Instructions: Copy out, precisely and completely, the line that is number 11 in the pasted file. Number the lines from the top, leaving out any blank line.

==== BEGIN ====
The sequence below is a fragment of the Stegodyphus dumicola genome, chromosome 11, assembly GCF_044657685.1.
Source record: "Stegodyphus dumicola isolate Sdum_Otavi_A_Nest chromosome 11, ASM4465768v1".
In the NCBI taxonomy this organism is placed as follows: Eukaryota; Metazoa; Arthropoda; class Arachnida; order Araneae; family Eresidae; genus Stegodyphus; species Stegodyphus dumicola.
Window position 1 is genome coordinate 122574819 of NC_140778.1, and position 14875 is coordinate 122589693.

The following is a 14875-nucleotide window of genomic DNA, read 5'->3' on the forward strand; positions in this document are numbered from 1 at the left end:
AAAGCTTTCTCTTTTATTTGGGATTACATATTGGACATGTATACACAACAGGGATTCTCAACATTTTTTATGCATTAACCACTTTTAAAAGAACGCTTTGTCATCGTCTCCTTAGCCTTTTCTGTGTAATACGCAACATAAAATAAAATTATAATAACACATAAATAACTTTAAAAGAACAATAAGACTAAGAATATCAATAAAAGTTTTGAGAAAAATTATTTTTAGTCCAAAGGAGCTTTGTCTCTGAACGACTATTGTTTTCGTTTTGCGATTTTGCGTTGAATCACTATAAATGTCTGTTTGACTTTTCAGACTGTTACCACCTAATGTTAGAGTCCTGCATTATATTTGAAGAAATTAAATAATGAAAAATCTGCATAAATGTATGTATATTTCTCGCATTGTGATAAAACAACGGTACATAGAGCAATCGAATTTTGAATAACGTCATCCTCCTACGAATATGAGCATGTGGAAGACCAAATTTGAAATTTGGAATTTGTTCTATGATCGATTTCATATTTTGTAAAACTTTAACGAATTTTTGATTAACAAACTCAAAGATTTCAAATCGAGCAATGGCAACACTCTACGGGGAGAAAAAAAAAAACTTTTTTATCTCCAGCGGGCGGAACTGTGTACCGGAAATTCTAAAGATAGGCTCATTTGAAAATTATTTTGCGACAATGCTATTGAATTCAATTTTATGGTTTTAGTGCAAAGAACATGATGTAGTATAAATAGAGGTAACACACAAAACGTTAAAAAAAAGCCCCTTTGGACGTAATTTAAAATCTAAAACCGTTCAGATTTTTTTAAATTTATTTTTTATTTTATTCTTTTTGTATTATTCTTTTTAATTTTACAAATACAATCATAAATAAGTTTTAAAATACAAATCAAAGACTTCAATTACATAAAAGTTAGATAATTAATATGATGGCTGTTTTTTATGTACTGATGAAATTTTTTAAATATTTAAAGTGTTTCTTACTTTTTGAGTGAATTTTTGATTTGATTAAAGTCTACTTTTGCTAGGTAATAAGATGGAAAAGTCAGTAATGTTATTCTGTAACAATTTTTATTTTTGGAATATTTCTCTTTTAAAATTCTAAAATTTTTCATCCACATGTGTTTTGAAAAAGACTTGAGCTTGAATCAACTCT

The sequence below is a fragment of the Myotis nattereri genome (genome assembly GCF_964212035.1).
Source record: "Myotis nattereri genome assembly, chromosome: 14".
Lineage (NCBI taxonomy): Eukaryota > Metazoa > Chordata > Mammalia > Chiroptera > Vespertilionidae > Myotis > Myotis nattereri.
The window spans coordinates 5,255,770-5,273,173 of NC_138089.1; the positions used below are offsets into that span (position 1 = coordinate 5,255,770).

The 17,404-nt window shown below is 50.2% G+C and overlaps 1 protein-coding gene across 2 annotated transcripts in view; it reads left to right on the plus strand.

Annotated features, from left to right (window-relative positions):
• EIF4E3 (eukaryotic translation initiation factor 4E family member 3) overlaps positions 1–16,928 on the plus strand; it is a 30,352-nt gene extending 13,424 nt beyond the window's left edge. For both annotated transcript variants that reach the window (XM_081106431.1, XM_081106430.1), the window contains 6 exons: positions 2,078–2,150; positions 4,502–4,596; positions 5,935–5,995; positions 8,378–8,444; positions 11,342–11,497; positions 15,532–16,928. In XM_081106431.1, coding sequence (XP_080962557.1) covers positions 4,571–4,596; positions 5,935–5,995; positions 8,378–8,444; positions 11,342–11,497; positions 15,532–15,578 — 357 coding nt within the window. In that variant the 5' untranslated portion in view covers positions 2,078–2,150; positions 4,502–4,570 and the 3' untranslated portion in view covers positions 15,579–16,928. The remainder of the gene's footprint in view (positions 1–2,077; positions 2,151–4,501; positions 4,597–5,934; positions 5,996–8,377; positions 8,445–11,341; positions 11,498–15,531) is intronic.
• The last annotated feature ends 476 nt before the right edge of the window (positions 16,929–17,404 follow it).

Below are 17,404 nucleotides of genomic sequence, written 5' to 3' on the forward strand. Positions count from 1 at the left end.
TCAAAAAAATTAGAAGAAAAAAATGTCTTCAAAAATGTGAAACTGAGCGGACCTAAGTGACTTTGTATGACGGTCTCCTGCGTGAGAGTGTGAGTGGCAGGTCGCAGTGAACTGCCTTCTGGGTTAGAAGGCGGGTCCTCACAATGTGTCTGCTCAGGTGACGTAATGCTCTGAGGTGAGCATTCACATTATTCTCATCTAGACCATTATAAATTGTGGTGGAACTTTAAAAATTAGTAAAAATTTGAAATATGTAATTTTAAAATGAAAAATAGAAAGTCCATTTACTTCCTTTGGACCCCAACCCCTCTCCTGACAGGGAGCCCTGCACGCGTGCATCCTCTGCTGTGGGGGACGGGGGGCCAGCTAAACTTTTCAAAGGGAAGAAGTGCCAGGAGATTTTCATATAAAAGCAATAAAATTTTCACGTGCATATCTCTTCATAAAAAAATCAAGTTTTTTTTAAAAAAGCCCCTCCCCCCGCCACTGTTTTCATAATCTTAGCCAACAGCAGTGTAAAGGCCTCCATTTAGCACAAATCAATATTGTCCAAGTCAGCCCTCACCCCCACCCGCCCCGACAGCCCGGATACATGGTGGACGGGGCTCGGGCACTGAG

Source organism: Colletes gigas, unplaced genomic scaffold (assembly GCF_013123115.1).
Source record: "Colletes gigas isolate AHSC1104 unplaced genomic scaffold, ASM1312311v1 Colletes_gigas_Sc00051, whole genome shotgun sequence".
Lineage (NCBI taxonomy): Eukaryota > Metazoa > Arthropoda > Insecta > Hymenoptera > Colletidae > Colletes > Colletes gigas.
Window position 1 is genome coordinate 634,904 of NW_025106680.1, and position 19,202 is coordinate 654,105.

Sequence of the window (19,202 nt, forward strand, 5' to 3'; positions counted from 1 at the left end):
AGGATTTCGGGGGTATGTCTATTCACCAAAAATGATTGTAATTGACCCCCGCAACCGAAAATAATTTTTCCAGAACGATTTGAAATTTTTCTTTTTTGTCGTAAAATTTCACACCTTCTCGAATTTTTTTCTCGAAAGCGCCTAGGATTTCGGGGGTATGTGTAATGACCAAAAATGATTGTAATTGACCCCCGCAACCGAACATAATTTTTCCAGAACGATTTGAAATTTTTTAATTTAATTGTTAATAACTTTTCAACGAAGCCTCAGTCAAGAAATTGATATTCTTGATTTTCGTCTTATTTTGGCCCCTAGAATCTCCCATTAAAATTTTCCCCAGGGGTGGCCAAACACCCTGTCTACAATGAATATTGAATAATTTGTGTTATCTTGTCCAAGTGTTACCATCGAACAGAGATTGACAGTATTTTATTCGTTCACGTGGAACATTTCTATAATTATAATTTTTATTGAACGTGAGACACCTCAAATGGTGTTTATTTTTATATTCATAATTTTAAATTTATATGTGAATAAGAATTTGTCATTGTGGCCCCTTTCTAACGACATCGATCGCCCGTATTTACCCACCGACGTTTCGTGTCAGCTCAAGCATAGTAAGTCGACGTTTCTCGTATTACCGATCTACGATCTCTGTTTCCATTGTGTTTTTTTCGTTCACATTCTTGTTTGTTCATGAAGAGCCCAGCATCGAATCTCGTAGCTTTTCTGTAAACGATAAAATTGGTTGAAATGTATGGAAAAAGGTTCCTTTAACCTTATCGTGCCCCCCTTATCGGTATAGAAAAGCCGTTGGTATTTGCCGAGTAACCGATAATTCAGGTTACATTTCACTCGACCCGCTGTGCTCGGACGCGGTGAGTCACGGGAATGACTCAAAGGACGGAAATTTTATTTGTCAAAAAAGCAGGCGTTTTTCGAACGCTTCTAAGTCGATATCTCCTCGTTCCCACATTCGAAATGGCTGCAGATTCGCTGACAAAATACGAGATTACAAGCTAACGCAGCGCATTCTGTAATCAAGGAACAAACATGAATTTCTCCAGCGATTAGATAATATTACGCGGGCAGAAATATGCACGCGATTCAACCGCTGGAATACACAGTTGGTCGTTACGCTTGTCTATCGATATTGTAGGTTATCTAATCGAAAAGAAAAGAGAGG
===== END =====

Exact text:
The 17,404-nt window shown below is 50.2% G+C and overlaps 1 protein-coding gene across 2 annotated transcripts in view; it reads left to right on the plus strand.